There are gravestones in which the motif is coupled with the epitaph to help illuminate the meaning of the written word, just as an illustration in a book is often used to reinforce the text. The rounded-top white marble tablet gravestone of Walter, the son of W.C. and S.A. Reid, found in the Calvary Catholic Cemetery, in Fresno, California, is such an example.
Walter was born February 11, 1881, and died less than two weeks before his first birthday on January 30, 1882. To illustrate his “tender” age, three rose leaves and one rose bud is carved into the circle at the top of the tablet. The three leaves represent the Holy Trinity–the Father, The Son, and the Holy Ghost. The rose bud symbolizes a young life. Just as the bud has not “bloomed” into a rose, young Walter has not bloomed into an adult. His life was cut short by an early death. The metaphor of the flower representing the little baby boy is further reinforced in the epitaph:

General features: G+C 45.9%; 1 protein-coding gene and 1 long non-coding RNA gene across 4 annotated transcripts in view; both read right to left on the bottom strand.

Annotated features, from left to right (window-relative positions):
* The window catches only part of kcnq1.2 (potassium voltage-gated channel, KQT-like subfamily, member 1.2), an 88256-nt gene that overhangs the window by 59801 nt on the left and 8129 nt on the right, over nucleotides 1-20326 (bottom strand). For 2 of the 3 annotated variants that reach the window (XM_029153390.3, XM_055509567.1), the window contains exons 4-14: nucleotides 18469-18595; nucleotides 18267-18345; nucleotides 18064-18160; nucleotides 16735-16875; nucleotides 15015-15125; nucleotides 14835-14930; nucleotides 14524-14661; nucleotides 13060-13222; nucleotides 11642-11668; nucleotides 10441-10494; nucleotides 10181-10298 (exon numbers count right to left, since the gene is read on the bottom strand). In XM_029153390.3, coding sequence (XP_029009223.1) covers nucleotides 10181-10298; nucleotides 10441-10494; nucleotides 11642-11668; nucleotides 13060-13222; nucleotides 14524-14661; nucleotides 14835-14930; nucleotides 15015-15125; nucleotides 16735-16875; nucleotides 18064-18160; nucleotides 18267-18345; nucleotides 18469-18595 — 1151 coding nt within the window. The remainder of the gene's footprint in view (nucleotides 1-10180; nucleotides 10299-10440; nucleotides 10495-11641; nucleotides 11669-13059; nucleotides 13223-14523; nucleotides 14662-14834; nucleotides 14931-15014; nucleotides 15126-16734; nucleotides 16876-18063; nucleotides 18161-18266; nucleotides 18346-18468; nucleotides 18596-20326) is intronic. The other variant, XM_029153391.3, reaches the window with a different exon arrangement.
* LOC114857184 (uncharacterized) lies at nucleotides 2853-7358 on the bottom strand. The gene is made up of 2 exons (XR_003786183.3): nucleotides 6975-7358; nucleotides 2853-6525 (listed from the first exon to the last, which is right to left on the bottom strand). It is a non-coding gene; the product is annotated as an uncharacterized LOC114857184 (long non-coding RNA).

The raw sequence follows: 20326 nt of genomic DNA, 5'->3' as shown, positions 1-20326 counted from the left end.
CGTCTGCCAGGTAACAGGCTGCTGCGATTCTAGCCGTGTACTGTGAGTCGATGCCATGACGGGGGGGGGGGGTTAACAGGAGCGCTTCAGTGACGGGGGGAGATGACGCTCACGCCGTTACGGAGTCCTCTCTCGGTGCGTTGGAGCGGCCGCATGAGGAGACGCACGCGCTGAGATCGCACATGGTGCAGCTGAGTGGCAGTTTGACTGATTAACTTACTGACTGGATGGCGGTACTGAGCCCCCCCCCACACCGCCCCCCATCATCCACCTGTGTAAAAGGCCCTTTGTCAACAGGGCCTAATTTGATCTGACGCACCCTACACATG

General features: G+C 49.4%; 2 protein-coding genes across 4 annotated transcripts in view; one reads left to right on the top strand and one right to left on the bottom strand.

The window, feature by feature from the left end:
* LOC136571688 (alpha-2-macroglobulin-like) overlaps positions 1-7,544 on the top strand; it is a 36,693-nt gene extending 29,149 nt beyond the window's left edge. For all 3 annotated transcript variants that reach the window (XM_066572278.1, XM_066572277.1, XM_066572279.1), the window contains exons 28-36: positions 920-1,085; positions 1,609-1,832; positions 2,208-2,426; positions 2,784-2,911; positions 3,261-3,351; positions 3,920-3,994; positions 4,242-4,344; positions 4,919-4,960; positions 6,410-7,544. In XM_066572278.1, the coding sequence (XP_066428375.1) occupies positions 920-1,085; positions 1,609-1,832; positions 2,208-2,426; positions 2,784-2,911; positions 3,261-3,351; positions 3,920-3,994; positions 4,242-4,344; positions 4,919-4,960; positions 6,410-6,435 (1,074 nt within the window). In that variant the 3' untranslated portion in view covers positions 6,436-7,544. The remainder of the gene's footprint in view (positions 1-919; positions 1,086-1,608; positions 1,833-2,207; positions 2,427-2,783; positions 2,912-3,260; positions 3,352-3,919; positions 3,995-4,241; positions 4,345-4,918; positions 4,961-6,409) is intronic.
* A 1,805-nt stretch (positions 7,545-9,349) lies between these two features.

The icy hand of death
Has touched the tender flower
And borne away its breath
Within a fleeting hour.